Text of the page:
Activist Spotlight: Sam Dylan Finch – Educator, Editor, Storyteller, and Musician
Sam Dylan Finch got his start in activism after he survived a suicide attempt at age eighteen. He began by performing music he wrote about mental illness, stigma, and abuse at local rallies. “I found that, by being visible as a survivor, people were able to step forward and share their stories, too,” he says. “My music was creating a sense of safety. That’s where I first learned the power of radical vulnerability.”
Although Sam’s current work focuses more on storytelling and community-building than music, the social justice framework is still there. And a lot of the work he does now still focuses on mental health and trauma, particularly as it impacts queer and transgender people. Sam has worked as an editor and journalist for platforms like Everyday Feminism, The Body Is Not an Apology, RESIST Media, and most recently, Upworthy. His work has been published by outlets including The New York Times, The Huffington Post, Rewire, The Establishment, Wear Your Voice Magazine, and many more.
He’s also well known for his blog, Let’s Queer Things Up! (LQTU!), which he founded in July 2014. Sam started LQTU! right after moving across the country to San Francisco, California for graduate school. “Naming the blog ‘let’s queer things up’ meant that I was ‘queering’ every topic that I tackled,” Sam explains.
“My queer identity is inseparable from every experience I have.”
Let’s Queer Things Up! quickly went viral, amassing worldwide readers and ushering Sam into the spotlight. He believes it had to do with the cultural moment at the time—that we were in what has come to be known as a personal essay boom, when the Internet and readers rewarded marginalized folks for being vulnerable, often by hashing out our trauma in public ways. Many other marginalized people who broke into the industry in similar ways didn’t later become editors, as Sam has, and continue to struggle in placing their work with paying publications.
“I became an editor because there’s a very distinct lack of diversity in editorial roles, which means the playing field is uneven and will continue to be until we get marginalized folks higher up on the ladder,” Sam says. “I’m trying to push back on an industry that, for too long, has had editors that are simply not a reflection of the communities they’re reporting on.”
In the upcoming year, Sam wants to expand the vision for LQTU! and reach more people who need gentleness and affirmation, particularly those who experience stigma due to mental illnesses. As someone who has obsessive compulsive disorder and borderline personality disorder, Sam believes in not only talking about what’s challenging about life with these disorders, but also affirming, uplifting, and inspiring people.
“No one teaches us how to take care of ourselves, how to combat all the internalized garbage that our society is teaching us about ourselves and our identities,” he says. “I’m a happier person than I was—maybe the better way to describe it is more whole—and I think sharing the tools, insights, and affirmations that have helped me get to this place is something I want to focus on.”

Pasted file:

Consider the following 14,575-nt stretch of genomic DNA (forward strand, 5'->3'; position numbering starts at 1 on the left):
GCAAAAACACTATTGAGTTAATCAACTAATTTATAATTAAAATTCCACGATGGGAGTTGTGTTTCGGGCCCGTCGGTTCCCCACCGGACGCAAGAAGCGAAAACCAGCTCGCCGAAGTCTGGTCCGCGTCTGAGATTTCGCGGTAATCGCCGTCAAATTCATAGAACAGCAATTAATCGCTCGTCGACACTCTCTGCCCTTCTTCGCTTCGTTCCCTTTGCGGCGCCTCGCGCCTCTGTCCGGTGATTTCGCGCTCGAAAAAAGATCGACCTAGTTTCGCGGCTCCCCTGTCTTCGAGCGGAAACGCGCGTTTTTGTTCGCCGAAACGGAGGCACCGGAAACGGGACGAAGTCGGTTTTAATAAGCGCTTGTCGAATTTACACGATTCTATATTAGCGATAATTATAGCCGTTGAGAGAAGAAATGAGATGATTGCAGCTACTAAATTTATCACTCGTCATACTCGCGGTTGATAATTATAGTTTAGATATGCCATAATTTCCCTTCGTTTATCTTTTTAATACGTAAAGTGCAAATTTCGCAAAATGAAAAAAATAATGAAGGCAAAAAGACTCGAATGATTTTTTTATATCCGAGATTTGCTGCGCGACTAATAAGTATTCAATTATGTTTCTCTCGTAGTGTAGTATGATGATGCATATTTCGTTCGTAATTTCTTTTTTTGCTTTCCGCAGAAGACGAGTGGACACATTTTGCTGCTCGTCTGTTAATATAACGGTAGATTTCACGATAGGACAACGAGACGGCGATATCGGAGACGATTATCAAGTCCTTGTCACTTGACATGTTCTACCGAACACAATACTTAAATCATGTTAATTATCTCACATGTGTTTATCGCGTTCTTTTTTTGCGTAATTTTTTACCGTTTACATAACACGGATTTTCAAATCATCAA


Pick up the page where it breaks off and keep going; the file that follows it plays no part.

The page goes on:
In all of his work (as well as his personal life), Sam practices radical vulnerability; he’s open and honest with his readers, showing them insight into messy parts of his journey.
“Radical vulnerability is an antidote to a landscape that tries to obscure our stories and our experiences,” according to Sam, and it’s important for people to be able to see stories that mirror their own in digital media.
Readers are following Sam in real-time, through things like his mental illness diagnoses, transitioning, and self-care as an activist. Sam says the process has been surreal, particularly because he started his blog without thinking twice about how honest he was being in his writing, and he says, “They get to watch someone’s process, their struggle, and learn along with me.” It does get weird at times; his current therapist read his blog before they ever worked together, and Sam has gone out on dates with people who knew more about him than he did about them.
One of Sam’s goals is to write a memoir. He knows that his is a story that would require more nuance than a blog post (or even a series) would have space for, and that the full story is complicated and messy.
“We so rarely get books like that, people like me—queer/trans, mentally ill, traumatized—in their full humanity,” Sam says. “Even if the picture isn’t always flattering, even if the picture is sometimes scary or difficult to swallow, that’s exactly the reason why I want to tell it. Particularly as someone with borderline personality disorder, my humanity is denied all the time.”
Sam gets emails and messages regularly from readers who have connected positively to his work, and he’s most gutted when folks tell him they’re choosing to stay alive because something he wrote offered them hope. “I want to break this cycle of queer/trans and mentally ill youth coming up in the world, questioning if they should be here,” he says. “You do belong here. And more than that, we all have value, inalienable and undeniable worth. Every single time someone tells me that I’ve made them feel that, even for just a moment, is the greatest honor I could ever imagine.”
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